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What is Soul?

Mountain Lake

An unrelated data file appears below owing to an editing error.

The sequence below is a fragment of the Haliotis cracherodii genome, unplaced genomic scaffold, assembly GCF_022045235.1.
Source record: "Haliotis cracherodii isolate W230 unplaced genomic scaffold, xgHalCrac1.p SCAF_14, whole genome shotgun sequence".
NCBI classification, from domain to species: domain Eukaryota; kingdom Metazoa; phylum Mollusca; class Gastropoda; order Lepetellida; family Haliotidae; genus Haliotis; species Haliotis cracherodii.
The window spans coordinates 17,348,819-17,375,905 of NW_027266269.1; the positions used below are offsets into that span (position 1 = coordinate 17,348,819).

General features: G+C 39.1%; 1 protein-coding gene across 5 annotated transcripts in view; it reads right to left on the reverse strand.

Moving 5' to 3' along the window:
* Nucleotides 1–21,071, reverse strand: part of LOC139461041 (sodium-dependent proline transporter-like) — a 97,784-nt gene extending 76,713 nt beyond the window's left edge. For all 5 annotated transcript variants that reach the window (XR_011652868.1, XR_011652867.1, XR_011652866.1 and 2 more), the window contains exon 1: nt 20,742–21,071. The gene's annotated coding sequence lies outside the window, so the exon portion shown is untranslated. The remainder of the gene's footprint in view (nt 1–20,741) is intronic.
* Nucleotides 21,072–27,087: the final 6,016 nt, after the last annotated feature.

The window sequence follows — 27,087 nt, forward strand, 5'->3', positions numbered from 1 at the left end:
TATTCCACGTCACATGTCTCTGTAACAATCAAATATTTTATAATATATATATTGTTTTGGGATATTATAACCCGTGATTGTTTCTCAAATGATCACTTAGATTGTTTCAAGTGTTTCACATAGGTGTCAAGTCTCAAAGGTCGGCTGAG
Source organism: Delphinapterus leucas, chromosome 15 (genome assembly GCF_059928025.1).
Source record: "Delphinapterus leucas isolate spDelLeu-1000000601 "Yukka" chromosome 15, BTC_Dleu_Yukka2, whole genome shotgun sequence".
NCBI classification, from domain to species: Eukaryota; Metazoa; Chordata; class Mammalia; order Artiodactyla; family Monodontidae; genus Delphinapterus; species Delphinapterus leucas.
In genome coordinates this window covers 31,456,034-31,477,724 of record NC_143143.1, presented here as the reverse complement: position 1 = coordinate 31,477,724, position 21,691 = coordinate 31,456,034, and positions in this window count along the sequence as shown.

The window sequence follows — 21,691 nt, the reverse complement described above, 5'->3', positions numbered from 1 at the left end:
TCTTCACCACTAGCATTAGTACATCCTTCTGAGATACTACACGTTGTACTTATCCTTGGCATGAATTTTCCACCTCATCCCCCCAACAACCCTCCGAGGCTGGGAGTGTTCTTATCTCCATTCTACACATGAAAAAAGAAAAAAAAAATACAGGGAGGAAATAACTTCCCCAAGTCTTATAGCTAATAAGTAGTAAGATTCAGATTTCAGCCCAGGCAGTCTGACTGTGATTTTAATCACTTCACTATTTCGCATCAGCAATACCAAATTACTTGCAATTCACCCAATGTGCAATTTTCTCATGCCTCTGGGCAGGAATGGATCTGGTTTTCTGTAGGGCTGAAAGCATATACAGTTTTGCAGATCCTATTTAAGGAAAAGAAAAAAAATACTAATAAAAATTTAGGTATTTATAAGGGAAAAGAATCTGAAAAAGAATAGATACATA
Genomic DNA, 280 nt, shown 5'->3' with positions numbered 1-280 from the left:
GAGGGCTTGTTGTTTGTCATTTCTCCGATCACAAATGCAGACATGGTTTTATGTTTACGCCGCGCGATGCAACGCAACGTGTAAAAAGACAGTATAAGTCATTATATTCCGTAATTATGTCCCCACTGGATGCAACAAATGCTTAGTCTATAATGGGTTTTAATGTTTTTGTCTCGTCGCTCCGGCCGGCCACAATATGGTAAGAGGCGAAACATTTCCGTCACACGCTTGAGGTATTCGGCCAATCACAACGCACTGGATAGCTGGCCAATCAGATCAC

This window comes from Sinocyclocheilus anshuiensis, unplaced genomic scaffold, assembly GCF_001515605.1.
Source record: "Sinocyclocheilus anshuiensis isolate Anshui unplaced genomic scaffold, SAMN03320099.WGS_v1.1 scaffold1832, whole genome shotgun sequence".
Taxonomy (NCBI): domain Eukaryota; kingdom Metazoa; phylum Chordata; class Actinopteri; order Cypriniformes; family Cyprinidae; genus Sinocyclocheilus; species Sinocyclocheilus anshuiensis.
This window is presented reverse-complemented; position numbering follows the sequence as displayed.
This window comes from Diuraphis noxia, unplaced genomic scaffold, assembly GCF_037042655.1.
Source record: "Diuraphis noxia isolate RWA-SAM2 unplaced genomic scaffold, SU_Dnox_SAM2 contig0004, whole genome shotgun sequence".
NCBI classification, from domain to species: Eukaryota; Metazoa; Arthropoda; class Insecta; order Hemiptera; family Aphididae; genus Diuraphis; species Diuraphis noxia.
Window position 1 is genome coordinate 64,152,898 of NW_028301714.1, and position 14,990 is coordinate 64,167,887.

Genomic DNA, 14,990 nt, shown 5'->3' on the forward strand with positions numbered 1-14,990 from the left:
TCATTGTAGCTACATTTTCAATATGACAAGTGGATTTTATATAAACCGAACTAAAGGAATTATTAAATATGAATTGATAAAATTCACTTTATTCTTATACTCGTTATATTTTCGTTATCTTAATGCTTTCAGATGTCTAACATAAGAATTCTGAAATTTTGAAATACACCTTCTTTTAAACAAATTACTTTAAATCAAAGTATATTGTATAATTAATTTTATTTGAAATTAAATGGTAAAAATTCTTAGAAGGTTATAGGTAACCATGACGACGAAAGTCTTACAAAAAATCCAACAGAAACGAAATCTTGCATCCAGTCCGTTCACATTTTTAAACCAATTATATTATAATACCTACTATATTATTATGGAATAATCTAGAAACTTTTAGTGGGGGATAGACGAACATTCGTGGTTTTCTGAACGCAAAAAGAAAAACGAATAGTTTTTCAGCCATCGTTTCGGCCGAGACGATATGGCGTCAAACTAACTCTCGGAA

What is soul? Well, I just returned from “summer camp”. This is a kind of summer camp very different than the one’s we may know from our childhood. The Hartford Family Institute’s Body Psychotherapy training program, which I have been on staff on for the past 2 years, has a summer 5-day intensive called summer camp. The 2 weeks before summer camp I found myself teaching my SomaSoul trainings for 10 days of those 2 weeks. I arrived as one of the training staff to summer camp, but soon realized how much I needed inside. Since I was surrounded by my mentors and colleagues who were generous enough to let me set aside my “job” and deeply skilled to help me work through some of my stuff, I came through many tears, deep fears, meetings with my own destructive forces and left with a connection to my soul. I want to share with you a simple realization I came to at summer camp about what I’m calling our soul. I feel its important to explore this word called soul since I’ve been so drawn to it that I’ve included soul in both elements of my work—SomaSoul and Shake Your Soul. I’m referring to soul as representing the deepest part of who we are; it is a synthesis of what I call the spiritual/energy body and the emotional body. In other words, it is the flow of our emotional energy that lives within our physical bodies. When we listen to music with soul, or someone shares something with us that touches us deeply, or we watch a dance performance and are moved to tears we witnessed the depth of soul in expression. (I have to say that in the last 2 weeks of watching every episode of So You Think You Can Dance, I have shed many a tear as I see the passion, heart and soul of these dancers). To be at the center point of self we are in our soul. We have contacted the spirit of our emotions. We are all habituated to hold against or collapse underneath our difficult emotions. This tension or collapse can transform as we move in nourishing ways often when connected to music that deeply moves us. Also there are body-centered or movement-centered therapeutic processes that support us in befriending our emotional body. So I leave you with these two offerings. Whenever you are listening to music that moves you from the inside out, then recognize that moment when your soul was expressing itself. Get to know and love your own soul. Secondly, whenever you find yourself touching a difficult emotion, don’t leave that moment through familiar distractions, addictions or through more seemingly “productive actions”. Learn to stay in your emotional body when the going gets tough. I have included a link to a practice called tonglen with Pema Chodron that I have found invaluable, Then click on Teachings and then scroll to Tonglen. Daniel

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